The term “May Day” is usually something overheard in movies where pilots are desperately calling for help on their radios as their plane spirals towards the ground. Yet for hundreds of millions of people around the world, the real meaning of the term is something completely different. The first of May, otherwise known as International Workers Day, celebrates the rights of workers and the gains they have struggled for and won over the past century and beyond.
The Day is the commemoration of the terrible Haymarket Massacre in Chicago in 1886, when police fired on workers who were striking to establish the eight hour work day, killing several demonstrators. The eight hour work day is commonplace in Canada in 2010, but over 100 years ago, it was pretty radical stuff.
Each year, holidays are held in most countries throughout the world. Although in Canada and the United States, we celebrate a similar holiday on Labour Day on the first Monday of September. Nonetheless, the vast majority of countries in the world, including Pakistan and India, hold the event on May 1st. Millions of people join parades in the streets and call for strengthening workers’ rights, social justice and equality for all.
And considering that there are still approximately 158 million children aged 5 to 14 working for a living worldwide, according to the United Nations Children’s Fund (UNICEF), workers’ rights are inevitably children’s rights. In countries like ours, however, there are age restrictions to enter the labour force, which are usually 15 or 16 years of age, depending on what province you live in. But this couldn’t be said of dozens of other countries, where children work in terrible conditions.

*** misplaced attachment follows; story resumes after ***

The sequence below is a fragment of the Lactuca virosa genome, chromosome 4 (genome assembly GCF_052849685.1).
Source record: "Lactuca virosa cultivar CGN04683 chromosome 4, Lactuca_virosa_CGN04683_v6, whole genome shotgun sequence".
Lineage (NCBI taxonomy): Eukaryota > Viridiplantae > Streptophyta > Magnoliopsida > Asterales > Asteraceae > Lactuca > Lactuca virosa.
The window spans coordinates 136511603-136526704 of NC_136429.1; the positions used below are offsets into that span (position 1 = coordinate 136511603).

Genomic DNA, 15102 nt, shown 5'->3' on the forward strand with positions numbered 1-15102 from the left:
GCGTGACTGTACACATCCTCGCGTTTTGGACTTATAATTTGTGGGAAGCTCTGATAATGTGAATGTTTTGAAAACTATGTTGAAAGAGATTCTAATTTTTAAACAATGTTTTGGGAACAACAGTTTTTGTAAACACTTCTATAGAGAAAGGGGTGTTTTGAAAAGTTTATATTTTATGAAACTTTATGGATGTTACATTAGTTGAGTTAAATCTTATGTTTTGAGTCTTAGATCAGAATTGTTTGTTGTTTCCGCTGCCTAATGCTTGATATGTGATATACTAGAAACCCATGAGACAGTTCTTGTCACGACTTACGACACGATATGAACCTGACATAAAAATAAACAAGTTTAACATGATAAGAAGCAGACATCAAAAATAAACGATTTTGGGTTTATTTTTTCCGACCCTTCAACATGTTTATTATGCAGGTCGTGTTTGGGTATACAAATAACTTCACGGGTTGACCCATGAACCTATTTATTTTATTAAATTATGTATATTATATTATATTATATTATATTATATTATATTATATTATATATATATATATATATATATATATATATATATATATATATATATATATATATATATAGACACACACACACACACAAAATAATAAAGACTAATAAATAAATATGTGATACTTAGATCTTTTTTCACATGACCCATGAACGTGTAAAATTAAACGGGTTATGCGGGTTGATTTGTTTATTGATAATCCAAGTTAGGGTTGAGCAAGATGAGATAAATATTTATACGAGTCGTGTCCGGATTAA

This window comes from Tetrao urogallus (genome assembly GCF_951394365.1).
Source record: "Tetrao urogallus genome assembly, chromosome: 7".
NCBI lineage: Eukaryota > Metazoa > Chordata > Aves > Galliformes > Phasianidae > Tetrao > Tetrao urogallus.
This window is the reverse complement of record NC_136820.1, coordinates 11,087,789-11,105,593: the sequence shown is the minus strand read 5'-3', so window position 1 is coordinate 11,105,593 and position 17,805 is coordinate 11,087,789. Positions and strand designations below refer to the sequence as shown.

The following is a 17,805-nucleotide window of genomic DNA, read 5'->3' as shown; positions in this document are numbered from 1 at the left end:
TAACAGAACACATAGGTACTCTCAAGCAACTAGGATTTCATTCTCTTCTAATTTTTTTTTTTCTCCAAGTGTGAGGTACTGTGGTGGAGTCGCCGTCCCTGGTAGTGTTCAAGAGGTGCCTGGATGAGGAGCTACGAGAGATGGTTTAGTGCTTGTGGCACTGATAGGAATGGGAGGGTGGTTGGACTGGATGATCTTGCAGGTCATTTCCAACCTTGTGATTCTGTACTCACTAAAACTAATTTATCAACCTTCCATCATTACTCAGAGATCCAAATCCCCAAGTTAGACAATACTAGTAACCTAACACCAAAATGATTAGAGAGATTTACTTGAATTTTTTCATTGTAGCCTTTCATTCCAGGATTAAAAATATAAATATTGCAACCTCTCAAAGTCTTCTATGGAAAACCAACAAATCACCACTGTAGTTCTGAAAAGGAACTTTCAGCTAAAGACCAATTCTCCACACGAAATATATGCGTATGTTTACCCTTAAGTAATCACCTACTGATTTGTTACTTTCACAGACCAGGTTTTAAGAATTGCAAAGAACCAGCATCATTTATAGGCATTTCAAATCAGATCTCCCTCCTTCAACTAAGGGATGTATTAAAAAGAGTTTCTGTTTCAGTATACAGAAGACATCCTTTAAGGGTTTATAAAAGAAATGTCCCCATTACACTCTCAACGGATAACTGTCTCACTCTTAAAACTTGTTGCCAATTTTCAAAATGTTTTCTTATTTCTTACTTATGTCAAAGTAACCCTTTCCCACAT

It’s important to note that things weren’t always so good in Canada. Workers had limited rights, and things like health and safety laws and workers’ compensation were only a dream. If a worker was injured on a job, he or she would be fired and left with nothing. Child labour used to exist here as well. But for decades, people of all ethnic and religious backgrounds across our land decided to work together for positive social change, and we abolished child exploitation and other labour abuses.
Rights for workers are already relatively weak in much of the developing world, but being a child worker is even more challenging. Many children don’t want to work but feel they have to in order to survive, yet everyone knows they would be much better off, in both the short term and long term, going to school. Thus, the most direct way to abolish child exploitation is to end child poverty and help provide education for youth everywhere.
This can be done. We now live in a world where there is easily enough wealth to provide every child on earth with education, food, clothing and shelter. But this will depend on people all over the globe, no matter where they live, to work together in building a world where exploitation no longer exists.
“Together We Can Make a Difference”